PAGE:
FARMINGTON — The state’s high court Thursday upheld a lower court’s decision to vacate a 2014 conviction of a Madrid Township man on a felony charge of sexual abuse of a minor.

John Fahnley, 63, was found guilty by a Franklin County jury in 2014. The jury acquitted him of felony gross sexual assault and a second charge of sexual abuse of a minor.

Fahnley served three years of a five-year prison sentence.

Fahnley petitioned the Franklin County Superior Court to review his conviction, citing ineffective assistance of counsel.

Justice Nancy Mills, who presided over the trial in Farmington, granted the petition Oct. 31, 2017.

Maine Supreme Judicial Court affirmed the decision Thursday “because we conclude that the court’s factual findings are supported by competent record evidence,” according to the decision.

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Among the lower court’s findings was that potentially favorable evidence to the defendant was provided to defense counsel by Fahnley but was not used even though counsel told Fahnley it would be, according to the decision.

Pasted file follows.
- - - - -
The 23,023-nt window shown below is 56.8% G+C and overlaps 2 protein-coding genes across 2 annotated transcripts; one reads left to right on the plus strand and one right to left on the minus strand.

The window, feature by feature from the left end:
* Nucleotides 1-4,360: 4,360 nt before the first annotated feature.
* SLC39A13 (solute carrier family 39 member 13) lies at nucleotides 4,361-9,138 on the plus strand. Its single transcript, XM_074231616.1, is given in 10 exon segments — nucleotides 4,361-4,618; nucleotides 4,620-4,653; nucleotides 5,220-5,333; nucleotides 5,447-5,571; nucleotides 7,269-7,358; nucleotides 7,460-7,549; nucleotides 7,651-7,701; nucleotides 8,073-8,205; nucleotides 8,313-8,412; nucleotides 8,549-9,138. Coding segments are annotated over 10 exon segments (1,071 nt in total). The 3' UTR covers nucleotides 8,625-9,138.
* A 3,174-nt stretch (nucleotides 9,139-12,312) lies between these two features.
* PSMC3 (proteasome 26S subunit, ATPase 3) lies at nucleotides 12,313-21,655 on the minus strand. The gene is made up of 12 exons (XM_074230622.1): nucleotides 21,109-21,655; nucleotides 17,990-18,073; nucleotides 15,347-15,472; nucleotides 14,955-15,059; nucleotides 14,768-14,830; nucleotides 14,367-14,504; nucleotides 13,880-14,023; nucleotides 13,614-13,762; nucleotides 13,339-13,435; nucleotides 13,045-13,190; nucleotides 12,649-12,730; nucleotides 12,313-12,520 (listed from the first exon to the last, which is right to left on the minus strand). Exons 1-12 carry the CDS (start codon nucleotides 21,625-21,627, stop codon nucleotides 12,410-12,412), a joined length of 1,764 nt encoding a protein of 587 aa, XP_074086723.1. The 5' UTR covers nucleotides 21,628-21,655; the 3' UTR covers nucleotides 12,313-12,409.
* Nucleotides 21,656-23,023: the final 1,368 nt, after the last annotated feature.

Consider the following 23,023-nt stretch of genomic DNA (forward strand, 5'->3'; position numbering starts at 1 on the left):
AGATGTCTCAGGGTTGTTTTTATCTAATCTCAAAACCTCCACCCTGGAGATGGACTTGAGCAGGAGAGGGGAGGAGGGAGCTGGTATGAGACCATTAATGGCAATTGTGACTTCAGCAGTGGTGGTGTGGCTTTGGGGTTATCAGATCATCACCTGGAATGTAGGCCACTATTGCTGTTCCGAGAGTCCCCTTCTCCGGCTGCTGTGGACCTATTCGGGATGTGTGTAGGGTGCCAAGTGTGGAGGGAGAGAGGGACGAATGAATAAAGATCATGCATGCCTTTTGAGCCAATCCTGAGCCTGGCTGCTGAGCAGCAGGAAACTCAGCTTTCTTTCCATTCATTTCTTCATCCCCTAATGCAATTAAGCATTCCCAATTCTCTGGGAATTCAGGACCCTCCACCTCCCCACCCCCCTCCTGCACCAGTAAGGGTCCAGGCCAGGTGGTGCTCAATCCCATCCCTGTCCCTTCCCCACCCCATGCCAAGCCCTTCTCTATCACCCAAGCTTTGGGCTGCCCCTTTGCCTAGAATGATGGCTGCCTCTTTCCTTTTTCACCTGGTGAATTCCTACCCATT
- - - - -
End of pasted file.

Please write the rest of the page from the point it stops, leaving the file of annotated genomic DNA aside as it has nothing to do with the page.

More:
That evidence included credit card billing records that, along with the dates of Fahnley’s frequent medical appointments, would have accounted for Fahnley’s whereabouts on many of the days in August 2008 when the allegations of sexual abuse of a minor took place, according to court records.

The state appealed the decision to the Supreme Court arguing that the post-conviction court erred in its determination of facts because it did not adequately consider evidence of counsel’s trial strategy and reasonable decisions about presenting the evidence.  

The high court heard the appeal June 12 in Augusta.

“Although the state’s argument — that there is evidence in the record to support some of the tactical decisions made by defense counsel — may have some merit, that is not the standard that guides our analysis,” Justice Joseph Jabar wrote in the Supreme Court’s decision. “Because the court’s findings regarding ineffective assistance are supported by competent record evidence, including ample support for its findings regarding trial counsel’s failure to interview witnesses, failure to present exculpatory evidence, and failure to communicate with his client regarding overarching defense strategy — we affirm the judgment.”

The  state will have the option to retry the case.

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